# Why do we need the quantization for lattice vibration?

I've been reading the Wikipedia article on phonon. So, my understanding is what they get is the discrete energy levels of vibration from quantization. But the discrete energy level is not only the property of the quantum system but also the property of classical harmonic oscillator.

And if they can describe the vibration with the classical harmonic oscillator model, why do they need to introduce the so-called second quantization for lattice vibration?

Do they get anything new which we cannot obtain from the classical harmonic oscillator?

The comment below and the answer by @Vadim mention that the classical harmonic oscillator has a continuous energy spectrum. I add some reference of Wikipedia article stating different idea:

From Wikipedia, Phonon article:

In the article, the displacement of atom positions are modeled as

$$u_n = \sum_{Nak/2\pi=1}^n Q_k \exp(ikna)$$

and the discrete $$k$$ values leads to the discrete normal modes.

For the second reference, I link the Quantum harmonic oscillator article:

The quantity $$k_n$$ will turn out to be the wave number of the phonon, i.e. $$2\pi$$ divided by the wavelength. It takes on quantized values, because the number of atoms is finite.

I extracted the quote in the section just before imposing the commutation relations and so before quantization.

Their point seems that the atoms are placed in discrete positions inside the finite size matter and the discreteness leads to the discrete wavelength solutions.

• You wrote "the discrete energy level is not only the property of the quantum system but also the property of classical harmonic oscillator". What do you mean? The classical harmonic oscillator has a continuous energy, not discrete levels. – HicHaecHoc Jul 16 '20 at 7:40
• @HicHaecHoc I'm referring to the Wikipedia article I linked. In the classical treatment section, it derives the normal modes as a solution with a discrete Fourier transform. – hbadger19042 Jul 16 '20 at 7:51
• Well, the normal modes are an ensemble of classical harmonic oscillators. In the quantum treatment they are replaced by quantum harmonic oscillator. Are you aware of the differences between a classical harmonic oscillator and a quantum one? It would be useful to know to correctly aim an answer. – HicHaecHoc Jul 16 '20 at 8:18
• @HicHaecHoc I think I know. The Quantum oscillator is to impose the commutator relationship between normal coordinate and conjugate momentum. – hbadger19042 Jul 16 '20 at 8:27
• @HicHaecHoc I updated the question including more reference on the discreteness in the classical harmonic oscillator in the lattice. – hbadger19042 Jul 16 '20 at 10:37

## 1 Answer

The classical oscillator does not have discrete levels, its energy is $$E=\frac{p^2}{2m} + \frac{m\omega^2x^2}{2},$$ which can take any value greater or equal to zero. On the other hand, for a quantum oscillator only the energy values $$E_n = \hbar\omega\left(n+\frac{1}{2}\right)$$ are possible.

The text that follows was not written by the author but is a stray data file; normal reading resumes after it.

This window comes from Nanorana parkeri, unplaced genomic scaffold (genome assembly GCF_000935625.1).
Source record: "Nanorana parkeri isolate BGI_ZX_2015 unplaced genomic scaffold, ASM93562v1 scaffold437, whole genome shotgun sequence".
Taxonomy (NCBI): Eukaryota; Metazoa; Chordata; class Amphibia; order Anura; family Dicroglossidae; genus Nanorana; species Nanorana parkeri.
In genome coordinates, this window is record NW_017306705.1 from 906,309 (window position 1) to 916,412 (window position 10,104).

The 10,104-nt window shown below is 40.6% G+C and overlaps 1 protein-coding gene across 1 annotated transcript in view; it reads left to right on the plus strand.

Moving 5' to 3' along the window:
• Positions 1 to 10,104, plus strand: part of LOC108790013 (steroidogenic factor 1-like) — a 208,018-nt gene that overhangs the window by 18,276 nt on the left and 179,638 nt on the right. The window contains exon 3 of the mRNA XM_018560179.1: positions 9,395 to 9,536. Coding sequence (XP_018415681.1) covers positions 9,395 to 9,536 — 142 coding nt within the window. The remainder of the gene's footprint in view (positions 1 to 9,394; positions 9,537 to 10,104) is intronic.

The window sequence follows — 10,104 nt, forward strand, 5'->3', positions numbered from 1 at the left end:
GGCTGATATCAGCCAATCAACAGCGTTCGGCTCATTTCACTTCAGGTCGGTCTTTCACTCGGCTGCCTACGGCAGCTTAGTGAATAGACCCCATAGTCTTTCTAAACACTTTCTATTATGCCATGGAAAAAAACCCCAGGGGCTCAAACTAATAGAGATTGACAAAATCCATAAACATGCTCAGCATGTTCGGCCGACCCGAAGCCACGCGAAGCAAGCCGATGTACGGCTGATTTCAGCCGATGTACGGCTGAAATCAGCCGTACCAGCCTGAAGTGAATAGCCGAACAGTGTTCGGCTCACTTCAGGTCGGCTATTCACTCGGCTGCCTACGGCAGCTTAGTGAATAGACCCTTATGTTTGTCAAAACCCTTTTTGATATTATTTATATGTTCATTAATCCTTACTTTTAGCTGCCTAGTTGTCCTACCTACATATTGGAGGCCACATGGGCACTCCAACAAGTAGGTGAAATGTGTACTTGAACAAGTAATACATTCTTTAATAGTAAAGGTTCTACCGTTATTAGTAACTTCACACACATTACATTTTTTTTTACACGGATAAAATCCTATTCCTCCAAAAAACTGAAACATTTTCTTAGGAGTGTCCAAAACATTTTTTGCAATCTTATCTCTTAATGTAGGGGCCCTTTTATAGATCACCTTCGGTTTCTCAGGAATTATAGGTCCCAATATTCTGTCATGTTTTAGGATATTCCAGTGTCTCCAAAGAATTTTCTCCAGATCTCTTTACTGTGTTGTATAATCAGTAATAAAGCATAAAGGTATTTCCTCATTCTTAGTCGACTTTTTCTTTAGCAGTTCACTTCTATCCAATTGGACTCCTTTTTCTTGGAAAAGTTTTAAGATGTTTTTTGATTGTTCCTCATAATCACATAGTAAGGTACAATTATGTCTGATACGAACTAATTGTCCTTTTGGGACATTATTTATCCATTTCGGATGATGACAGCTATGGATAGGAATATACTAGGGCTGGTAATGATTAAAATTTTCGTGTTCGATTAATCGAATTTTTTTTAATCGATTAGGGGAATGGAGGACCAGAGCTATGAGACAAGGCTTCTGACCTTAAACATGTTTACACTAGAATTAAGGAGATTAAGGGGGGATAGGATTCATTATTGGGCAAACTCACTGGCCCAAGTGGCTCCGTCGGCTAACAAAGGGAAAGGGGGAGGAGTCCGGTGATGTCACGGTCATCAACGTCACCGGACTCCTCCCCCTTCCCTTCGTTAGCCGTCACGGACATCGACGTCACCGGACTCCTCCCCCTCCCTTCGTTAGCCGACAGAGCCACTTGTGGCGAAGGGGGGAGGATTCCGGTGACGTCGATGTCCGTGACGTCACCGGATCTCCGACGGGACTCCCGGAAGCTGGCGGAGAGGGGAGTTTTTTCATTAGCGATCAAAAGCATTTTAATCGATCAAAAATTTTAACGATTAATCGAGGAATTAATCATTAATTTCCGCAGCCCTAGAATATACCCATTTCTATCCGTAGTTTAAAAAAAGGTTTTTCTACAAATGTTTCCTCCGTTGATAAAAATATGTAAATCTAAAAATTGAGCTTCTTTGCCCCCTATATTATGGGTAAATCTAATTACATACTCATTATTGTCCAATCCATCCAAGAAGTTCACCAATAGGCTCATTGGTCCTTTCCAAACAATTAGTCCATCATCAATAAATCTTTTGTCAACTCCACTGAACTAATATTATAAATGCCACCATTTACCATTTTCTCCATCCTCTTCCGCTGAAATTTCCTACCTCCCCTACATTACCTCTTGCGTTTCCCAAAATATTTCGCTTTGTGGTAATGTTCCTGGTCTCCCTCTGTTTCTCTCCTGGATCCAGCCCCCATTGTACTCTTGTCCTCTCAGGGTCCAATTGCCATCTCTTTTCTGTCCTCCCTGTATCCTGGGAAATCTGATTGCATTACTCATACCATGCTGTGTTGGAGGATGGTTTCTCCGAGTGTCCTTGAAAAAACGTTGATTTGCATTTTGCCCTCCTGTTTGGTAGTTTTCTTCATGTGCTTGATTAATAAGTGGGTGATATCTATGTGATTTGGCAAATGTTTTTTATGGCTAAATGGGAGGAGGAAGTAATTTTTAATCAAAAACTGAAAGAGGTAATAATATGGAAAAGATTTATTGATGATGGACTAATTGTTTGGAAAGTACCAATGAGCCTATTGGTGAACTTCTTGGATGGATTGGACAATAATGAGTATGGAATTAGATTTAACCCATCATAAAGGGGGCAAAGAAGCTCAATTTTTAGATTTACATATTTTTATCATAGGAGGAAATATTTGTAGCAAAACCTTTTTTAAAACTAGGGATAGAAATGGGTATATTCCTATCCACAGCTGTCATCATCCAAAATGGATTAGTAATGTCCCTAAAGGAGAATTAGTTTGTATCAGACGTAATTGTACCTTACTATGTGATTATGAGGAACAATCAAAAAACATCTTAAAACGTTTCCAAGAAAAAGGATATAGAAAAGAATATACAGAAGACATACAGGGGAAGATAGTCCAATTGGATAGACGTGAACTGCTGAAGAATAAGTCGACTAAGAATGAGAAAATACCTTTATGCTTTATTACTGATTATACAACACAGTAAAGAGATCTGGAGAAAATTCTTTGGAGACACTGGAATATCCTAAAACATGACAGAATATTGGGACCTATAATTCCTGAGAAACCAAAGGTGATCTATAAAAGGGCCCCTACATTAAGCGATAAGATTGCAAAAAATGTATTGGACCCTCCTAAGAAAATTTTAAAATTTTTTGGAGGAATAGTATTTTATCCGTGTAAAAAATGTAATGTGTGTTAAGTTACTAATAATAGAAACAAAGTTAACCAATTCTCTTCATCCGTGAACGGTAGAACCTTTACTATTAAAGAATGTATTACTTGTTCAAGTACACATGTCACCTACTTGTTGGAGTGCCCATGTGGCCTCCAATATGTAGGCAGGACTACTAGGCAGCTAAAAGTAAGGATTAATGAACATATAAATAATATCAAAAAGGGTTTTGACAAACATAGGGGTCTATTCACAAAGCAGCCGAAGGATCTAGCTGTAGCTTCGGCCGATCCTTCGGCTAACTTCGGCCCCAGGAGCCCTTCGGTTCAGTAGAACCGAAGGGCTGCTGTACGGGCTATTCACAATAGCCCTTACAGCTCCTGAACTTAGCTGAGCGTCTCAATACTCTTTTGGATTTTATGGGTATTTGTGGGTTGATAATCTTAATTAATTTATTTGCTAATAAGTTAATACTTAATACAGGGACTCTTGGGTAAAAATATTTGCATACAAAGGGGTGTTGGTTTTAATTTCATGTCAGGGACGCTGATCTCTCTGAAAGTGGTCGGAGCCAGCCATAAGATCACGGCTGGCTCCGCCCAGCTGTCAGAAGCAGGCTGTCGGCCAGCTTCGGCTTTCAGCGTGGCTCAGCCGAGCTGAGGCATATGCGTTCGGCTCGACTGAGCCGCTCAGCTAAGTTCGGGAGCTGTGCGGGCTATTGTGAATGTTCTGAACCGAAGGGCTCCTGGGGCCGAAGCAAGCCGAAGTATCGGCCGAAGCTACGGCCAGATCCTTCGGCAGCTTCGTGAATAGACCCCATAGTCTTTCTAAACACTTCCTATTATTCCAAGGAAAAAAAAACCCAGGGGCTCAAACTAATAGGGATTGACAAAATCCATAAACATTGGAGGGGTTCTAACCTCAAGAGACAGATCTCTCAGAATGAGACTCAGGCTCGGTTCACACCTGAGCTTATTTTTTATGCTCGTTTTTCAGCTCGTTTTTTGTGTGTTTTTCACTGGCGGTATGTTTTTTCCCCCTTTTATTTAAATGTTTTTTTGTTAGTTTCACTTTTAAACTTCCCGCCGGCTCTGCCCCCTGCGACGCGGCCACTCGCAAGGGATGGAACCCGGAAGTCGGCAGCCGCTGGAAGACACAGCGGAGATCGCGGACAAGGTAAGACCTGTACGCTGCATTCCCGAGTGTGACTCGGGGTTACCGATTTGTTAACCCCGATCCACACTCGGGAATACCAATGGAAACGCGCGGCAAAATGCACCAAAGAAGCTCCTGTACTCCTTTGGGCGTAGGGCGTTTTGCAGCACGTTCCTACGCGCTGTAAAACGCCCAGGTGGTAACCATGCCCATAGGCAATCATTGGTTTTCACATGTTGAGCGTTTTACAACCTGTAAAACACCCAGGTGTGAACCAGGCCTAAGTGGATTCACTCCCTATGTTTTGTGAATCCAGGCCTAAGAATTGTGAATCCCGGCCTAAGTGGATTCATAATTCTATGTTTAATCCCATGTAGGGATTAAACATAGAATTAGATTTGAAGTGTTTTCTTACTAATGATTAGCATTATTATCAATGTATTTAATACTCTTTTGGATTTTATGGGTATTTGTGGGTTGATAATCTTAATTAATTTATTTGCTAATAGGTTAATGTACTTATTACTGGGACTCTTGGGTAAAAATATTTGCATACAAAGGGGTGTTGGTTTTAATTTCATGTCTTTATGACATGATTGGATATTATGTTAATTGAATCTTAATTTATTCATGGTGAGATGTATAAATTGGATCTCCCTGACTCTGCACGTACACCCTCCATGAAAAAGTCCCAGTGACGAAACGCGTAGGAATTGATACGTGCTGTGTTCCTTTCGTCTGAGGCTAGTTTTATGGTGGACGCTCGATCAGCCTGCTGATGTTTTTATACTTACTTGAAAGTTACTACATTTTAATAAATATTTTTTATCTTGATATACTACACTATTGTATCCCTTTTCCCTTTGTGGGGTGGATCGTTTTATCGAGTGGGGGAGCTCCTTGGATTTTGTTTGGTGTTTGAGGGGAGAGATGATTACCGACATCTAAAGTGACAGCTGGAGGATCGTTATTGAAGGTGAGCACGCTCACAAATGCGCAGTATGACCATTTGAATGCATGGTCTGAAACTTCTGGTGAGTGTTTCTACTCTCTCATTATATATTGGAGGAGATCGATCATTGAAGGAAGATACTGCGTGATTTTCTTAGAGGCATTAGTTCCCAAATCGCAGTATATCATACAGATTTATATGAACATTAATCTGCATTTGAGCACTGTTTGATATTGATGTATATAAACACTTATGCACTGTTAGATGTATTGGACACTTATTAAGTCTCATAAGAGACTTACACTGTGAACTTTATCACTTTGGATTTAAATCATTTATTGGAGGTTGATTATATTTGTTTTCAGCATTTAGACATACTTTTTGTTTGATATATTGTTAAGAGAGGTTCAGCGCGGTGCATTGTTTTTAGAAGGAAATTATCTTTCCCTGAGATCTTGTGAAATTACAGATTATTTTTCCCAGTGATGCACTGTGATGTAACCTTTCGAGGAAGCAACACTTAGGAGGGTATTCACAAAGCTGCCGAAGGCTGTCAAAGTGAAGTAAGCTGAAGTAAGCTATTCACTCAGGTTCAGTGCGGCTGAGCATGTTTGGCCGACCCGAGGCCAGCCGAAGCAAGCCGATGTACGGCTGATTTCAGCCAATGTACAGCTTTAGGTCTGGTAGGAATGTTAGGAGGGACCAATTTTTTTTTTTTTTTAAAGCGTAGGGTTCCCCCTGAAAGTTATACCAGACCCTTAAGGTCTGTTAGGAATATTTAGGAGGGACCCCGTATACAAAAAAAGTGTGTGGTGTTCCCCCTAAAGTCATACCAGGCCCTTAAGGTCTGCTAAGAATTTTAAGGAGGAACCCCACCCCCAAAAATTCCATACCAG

Whether to use classical or quantum description for a physical system is not a matter of our choice - rather we choose the description that is more consistent with the real world. Quantum mechanics describes the real world physical phenomena better than classical one, although in some problems quantum effects may be neglected and the classical description suffice. In case of phonons quantum description is necessary, e.g., to obtain the expressions for specific heat that are consistent with experiments. On the other hand, sound propagation in solids is mostly described using classical elasticity.

Finally, in case of wave phenomena, like electromagnetic wave or phonons, the formalism called second quantization, which is in fact first quantization!

Update
In the reference (added later to the question) the wave numbers $$k_n$$ and the corresponding frequencies $$\omega_n=c_{ph}k_n$$ refer to different oscillators. In other words, the oscillations are possible only with these frequencies, but the energy of oscillations at any particular frequency can still be arbitrary (if the oscillators are classical). While such "quantization" due to the number of atoms and the finite size of a system is typical for wave phenomena, it is not really a quantum effect, but simply a buzz word used instead of saying discreteness.

One should note however that mathematically the quantum quantization and discreteness of spectrum arise in the same way, since in quantum description particles are described by waves, whose spectra may become discrete when the motion is constrained.

• I added some references explaining the classical harmonic oscillator with discrete wavelength solutions for lattice. (Let me know if I misinterpreted it.) – hbadger19042 Jul 16 '20 at 10:39
• @Kevin In the reference that you give the wave numbers $k_n$ and the corresponding frequencies $\omega_n=c_{ph}k_n$ refer to different oscillators. In other words, the oscillations are possible only with this frequencies, but the energy of oscillations at any particular frequency can still be arbitrary (if the oscillator is classical). While such "quantization" due to the number of atoms and the finite size of a system is typical for wave phenomena, but it is not really a quantum effect, but simply a buzz word used instead of saying discreteness. – Roger Vadim Jul 16 '20 at 11:13
• I see. The amplitude of the vibration can be arbitrary and so the energy can be also. I was too focused in frequency. – hbadger19042 Jul 16 '20 at 11:18
• @Vadim this explanation in the comment is a useful addition to the answer. It'd be better to have it in the answer body so that potential comments cleanup doesn't remove it. – Ruslan Jul 16 '20 at 11:23